As June 1, 1864 turned into the history books, both sides reevaluated the current dispositions of their respective forces; and both leaders, Ulysses S. Grant and Robert E. Lee, sidled troops to this now very critical Virginia crossroads of Cold Harbor.
“What are your views about to-morrow?” George Meade, the somewhat nominal head of the Union Army of the Potomac wrote on the night of June 1st in a dispatch to Grant.
During that day, action had raged back and forth around Cold Harbor. On the Confederate side, Robert Hoke’s division which has been reassigned to the Army of Northern Virginia in late May, along with elements of Richard Anderson’s First Corps had tried their best to not only stem the Union advance but try and recapture the important crossroads.
Grant wanted to continue the offensive, but wanted to wait until more men could be shuttled down to the Union left flank. When Confederate lookouts spotted movements of Union forces shifting from the Confederate left to the right, Lee had to respond in turn. He chose for the assignment another division of recently arrived reinforcements.
Under the command of a one-time vice president, the troops serving under John C. Breckenridge had come east after defeating a Union force at the Battle of New Market (see this post for information on the Battle of New Market).
Yet, Breckenridge’s forces would have a difficult night of marching ahead of them, compounded by the fact that their guide was not all-to-familiar with the road network behind the Confederate lines.
Two more Confederate divisions would also be detached from the Confederate left and marched behind the lines to reach the Confederate right flank; Cadmus Wilcox and William Mahone’s Third Corps divisions would continue the Confederate build-up and finally anchor the right flank on the Chickahominy River.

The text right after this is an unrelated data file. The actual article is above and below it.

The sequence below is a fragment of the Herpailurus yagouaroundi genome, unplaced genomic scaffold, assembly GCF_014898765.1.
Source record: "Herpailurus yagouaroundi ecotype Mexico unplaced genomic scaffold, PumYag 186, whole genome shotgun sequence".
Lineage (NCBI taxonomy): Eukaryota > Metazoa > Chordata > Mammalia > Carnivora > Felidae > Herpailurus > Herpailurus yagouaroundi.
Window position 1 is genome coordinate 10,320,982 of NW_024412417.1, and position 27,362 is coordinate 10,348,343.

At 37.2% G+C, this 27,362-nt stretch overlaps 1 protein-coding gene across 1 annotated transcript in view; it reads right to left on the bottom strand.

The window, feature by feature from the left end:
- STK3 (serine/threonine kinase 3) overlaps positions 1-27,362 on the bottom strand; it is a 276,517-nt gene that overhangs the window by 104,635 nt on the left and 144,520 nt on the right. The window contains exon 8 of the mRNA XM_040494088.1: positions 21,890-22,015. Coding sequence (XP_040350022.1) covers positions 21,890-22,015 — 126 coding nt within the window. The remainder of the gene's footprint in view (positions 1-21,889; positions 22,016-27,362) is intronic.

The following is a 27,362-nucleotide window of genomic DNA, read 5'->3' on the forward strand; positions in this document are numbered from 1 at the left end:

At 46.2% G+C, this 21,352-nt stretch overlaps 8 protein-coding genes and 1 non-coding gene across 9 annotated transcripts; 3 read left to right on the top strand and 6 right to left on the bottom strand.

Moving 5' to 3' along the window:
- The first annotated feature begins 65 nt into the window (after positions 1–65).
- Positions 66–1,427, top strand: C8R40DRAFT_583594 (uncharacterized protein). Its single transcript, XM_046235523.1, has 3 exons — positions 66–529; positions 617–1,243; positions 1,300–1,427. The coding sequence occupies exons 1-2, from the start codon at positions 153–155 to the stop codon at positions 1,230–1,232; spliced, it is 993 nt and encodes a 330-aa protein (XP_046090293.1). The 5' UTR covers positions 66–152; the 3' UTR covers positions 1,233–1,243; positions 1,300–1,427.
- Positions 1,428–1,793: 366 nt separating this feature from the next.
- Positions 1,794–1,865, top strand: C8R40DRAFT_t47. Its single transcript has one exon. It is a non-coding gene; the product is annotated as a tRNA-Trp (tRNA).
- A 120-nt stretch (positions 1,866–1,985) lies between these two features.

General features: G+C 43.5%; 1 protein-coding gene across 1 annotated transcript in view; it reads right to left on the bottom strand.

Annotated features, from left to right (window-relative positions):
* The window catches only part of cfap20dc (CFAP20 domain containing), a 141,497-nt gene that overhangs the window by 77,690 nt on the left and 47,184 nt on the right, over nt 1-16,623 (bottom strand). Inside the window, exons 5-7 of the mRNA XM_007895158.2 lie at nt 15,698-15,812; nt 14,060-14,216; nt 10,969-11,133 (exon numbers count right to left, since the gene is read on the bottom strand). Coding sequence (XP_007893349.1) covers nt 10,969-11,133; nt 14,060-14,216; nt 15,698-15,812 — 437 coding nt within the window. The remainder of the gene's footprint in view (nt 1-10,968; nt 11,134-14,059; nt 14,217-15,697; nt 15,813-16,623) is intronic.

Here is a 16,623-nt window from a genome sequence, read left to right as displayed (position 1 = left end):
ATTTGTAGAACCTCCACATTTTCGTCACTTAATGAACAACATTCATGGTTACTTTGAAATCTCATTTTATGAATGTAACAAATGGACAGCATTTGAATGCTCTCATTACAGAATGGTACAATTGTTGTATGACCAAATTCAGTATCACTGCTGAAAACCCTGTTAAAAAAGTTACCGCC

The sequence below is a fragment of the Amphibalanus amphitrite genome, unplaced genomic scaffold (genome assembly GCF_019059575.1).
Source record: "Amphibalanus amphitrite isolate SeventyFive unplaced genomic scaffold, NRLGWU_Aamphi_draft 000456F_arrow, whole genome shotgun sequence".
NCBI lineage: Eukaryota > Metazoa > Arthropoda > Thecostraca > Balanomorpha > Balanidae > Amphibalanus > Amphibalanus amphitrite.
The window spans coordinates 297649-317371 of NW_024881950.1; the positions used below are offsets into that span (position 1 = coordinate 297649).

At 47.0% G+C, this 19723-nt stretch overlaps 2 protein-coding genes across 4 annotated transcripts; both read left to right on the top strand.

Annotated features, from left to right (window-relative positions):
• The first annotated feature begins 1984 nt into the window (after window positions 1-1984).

Yet, Lee was cagey and was not just going to react to Grant’s movement of troops. While three divisions sidled to the right, the now extreme left flank of the Confederate army, occupied mostly by the Second Corps moved forward, with the remaining Third Corps division under Harry Heth and drove into Ambrose Burnside’s IX Corps Union Corps.
Although remembered by heavy participants as “a heavy discharge of shot and shell” and “heavy fighting” Early’s attack initially drove elements of the IX Corps “from their entrenchments” but the advanced sputtered and then was driven back when the Union V Corps lent a hand. Once again, Bethesda Church was the scene of intense fighting.
Meanwhile, other Confederates used the lull in fighting along most of the line to continue digging of entrenchments and making even stronger the earthworks along the lines. An exchange between soldiers in the 4th Alabama, highlighted the importance of these earthworks for the fighting both sides knew was coming on the morrow;
Sergeant Murphy stopped to chat with a lieutenant that had completed his work on the his portion of the entrenchments; “My goodness, Lieutenant, you can certainly beat any of us at it [digging of trenches].
“Yes, and if you realized what is going to happen in the morning you would be at it yourself,” was the reply of this young junior officer.
“What is going to happen in the morning…” that was the question being pondered by thousands of restless souls; from army commanders to the lowliest private on the night of June 2nd.